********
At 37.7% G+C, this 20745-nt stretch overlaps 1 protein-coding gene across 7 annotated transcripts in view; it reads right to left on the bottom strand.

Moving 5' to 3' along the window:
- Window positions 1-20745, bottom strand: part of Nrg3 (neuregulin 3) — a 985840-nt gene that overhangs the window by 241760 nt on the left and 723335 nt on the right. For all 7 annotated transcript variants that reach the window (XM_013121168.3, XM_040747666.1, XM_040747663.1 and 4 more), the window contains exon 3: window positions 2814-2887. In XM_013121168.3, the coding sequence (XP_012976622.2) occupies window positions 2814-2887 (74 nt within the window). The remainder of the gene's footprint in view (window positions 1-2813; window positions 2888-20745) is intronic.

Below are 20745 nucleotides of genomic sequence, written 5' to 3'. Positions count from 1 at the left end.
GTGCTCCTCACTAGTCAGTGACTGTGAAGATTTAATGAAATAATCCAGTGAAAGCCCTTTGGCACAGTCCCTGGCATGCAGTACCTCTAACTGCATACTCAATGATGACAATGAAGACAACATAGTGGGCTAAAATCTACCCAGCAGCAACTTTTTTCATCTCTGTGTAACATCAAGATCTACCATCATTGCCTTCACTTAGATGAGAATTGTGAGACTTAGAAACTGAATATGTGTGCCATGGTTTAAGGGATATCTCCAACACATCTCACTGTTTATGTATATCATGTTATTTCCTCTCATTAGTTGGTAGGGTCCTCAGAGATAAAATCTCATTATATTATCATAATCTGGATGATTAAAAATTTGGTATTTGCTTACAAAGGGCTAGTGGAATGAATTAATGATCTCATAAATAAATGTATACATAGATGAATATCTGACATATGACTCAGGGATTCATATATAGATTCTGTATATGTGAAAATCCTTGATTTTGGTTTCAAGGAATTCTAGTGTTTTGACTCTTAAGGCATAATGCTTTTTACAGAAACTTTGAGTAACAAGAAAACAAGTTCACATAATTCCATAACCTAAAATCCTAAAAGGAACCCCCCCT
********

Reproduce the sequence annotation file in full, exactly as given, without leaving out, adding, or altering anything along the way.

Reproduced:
At 37.7% G+C, this 20745-nt stretch overlaps 1 protein-coding gene across 7 annotated transcripts in view; it reads right to left on the bottom strand.

Moving 5' to 3' along the window:
- Window positions 1-20745, bottom strand: part of Nrg3 (neuregulin 3) — a 985840-nt gene that overhangs the window by 241760 nt on the left and 723335 nt on the right. For all 7 annotated transcript variants that reach the window (XM_013121168.3, XM_040747666.1, XM_040747663.1 and 4 more), the window contains exon 3: window positions 2814-2887. In XM_013121168.3, the coding sequence (XP_012976622.2) occupies window positions 2814-2887 (74 nt within the window). The remainder of the gene's footprint in view (window positions 1-2813; window positions 2888-20745) is intronic.

Below are 20745 nucleotides of genomic sequence, written 5' to 3'. Positions count from 1 at the left end.
GTGCTCCTCACTAGTCAGTGACTGTGAAGATTTAATGAAATAATCCAGTGAAAGCCCTTTGGCACAGTCCCTGGCATGCAGTACCTCTAACTGCATACTCAATGATGACAATGAAGACAACATAGTGGGCTAAAATCTACCCAGCAGCAACTTTTTTCATCTCTGTGTAACATCAAGATCTACCATCATTGCCTTCACTTAGATGAGAATTGTGAGACTTAGAAACTGAATATGTGTGCCATGGTTTAAGGGATATCTCCAACACATCTCACTGTTTATGTATATCATGTTATTTCCTCTCATTAGTTGGTAGGGTCCTCAGAGATAAAATCTCATTATATTATCATAATCTGGATGATTAAAAATTTGGTATTTGCTTACAAAGGGCTAGTGGAATGAATTAATGATCTCATAAATAAATGTATACATAGATGAATATCTGACATATGACTCAGGGATTCATATATAGATTCTGTATATGTGAAAATCCTTGATTTTGGTTTCAAGGAATTCTAGTGTTTTGACTCTTAAGGCATAATGCTTTTTACAGAAACTTTGAGTAACAAGAAAACAAGTTCACATAATTCCATAACCTAAAATCCTAAAAGGAACCCCCCCT